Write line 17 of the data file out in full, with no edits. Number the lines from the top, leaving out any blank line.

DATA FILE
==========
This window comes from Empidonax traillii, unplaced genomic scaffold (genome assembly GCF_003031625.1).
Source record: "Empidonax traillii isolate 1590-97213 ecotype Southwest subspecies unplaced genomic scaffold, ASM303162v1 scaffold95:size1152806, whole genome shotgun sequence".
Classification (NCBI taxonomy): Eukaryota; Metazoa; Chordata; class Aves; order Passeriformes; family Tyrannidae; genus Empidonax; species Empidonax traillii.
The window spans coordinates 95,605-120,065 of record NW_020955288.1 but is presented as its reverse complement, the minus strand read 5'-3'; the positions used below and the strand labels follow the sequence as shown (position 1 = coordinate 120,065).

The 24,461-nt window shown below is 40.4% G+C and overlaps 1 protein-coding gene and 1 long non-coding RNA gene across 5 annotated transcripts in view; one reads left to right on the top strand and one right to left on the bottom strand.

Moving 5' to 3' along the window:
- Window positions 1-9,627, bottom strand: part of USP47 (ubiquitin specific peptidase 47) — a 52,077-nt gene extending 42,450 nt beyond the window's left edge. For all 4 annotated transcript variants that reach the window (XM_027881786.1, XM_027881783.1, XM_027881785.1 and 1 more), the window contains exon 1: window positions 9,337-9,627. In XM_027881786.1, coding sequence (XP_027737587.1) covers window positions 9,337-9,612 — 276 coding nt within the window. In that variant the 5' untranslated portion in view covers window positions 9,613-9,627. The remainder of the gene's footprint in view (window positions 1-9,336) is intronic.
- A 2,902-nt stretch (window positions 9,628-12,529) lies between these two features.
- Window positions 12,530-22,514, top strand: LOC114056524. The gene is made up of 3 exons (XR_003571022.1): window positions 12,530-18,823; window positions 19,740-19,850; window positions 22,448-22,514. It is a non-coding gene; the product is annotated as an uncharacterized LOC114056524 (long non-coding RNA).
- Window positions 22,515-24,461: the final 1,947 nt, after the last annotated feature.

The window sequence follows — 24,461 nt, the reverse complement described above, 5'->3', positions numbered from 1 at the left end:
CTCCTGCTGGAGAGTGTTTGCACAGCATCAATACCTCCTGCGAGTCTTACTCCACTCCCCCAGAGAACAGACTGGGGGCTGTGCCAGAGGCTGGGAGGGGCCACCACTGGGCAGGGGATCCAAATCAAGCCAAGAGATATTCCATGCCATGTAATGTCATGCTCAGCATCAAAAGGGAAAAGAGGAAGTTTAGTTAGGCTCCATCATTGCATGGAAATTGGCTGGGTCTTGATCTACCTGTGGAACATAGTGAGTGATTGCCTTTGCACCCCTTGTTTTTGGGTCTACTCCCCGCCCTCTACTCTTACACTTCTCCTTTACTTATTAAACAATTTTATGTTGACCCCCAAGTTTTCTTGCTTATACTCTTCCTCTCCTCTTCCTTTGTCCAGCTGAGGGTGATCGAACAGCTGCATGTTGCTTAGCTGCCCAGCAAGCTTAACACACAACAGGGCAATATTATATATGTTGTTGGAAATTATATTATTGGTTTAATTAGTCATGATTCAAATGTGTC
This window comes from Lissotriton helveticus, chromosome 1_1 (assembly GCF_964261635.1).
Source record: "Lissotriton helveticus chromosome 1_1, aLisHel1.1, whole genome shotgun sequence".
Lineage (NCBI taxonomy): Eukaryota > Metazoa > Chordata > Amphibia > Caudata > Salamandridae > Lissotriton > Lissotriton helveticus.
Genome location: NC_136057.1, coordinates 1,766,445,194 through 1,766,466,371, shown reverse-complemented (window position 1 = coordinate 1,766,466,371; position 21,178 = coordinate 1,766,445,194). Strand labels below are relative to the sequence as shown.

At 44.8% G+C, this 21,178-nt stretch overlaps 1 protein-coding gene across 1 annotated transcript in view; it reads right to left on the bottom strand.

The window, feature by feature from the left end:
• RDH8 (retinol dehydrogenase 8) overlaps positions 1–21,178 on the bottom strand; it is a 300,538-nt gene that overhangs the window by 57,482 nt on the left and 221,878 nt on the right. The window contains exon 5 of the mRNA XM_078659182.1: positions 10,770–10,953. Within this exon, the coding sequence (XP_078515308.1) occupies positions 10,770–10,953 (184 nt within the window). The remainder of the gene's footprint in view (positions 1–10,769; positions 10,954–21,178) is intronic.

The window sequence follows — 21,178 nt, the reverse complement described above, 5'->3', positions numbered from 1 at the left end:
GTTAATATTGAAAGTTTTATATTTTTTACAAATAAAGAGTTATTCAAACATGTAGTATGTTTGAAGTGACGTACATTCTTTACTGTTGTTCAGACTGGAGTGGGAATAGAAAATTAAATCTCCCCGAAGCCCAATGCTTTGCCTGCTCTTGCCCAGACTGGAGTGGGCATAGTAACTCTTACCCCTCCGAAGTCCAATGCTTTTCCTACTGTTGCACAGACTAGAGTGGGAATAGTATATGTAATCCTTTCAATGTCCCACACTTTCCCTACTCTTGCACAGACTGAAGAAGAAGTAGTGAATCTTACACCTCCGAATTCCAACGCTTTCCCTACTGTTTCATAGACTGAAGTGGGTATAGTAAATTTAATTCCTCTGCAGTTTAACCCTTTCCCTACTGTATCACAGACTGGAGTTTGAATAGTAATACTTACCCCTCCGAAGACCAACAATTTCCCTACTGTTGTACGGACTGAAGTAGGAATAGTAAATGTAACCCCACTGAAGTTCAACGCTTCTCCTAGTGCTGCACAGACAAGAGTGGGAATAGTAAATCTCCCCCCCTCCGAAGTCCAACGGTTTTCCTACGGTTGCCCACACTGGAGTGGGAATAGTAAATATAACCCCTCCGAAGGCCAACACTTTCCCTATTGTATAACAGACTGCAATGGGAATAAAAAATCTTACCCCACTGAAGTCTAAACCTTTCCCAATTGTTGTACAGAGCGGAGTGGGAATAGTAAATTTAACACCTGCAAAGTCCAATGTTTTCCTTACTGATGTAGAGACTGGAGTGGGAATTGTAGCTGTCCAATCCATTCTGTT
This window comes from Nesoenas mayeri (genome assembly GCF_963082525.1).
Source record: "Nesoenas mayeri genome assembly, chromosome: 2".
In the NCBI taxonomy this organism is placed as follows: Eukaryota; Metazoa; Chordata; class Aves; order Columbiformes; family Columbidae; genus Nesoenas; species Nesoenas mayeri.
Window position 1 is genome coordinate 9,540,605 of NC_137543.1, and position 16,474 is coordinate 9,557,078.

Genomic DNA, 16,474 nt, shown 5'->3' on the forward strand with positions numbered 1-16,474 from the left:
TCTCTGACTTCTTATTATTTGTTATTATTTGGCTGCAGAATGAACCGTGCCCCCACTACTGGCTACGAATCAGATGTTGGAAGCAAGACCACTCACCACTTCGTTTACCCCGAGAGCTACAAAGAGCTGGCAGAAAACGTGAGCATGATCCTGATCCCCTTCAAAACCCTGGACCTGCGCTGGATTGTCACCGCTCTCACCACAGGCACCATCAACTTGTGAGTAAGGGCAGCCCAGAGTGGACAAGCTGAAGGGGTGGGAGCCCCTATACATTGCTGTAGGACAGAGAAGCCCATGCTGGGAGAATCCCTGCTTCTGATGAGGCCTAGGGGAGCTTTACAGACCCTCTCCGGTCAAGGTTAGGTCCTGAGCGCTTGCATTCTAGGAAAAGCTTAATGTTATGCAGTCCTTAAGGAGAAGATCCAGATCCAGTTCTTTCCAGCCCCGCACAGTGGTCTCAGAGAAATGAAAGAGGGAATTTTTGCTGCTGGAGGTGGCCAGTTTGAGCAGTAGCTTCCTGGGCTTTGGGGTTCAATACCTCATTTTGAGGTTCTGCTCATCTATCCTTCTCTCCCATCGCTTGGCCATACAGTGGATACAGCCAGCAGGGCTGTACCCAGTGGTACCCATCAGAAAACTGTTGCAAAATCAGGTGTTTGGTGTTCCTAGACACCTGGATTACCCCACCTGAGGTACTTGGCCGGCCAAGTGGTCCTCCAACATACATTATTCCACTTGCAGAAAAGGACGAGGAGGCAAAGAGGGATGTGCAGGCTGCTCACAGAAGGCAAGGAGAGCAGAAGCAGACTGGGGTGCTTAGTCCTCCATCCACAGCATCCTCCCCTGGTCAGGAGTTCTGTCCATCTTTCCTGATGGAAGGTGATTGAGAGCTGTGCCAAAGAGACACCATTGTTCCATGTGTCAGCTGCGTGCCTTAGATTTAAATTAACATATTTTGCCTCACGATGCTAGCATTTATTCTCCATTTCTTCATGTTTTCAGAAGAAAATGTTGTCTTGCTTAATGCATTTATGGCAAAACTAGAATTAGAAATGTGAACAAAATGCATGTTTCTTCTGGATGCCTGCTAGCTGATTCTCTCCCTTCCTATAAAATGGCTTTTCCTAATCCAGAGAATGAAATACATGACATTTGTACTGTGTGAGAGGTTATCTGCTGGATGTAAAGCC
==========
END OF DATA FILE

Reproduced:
At 44.8% G+C, this 21,178-nt stretch overlaps 1 protein-coding gene across 1 annotated transcript in view; it reads right to left on the bottom strand.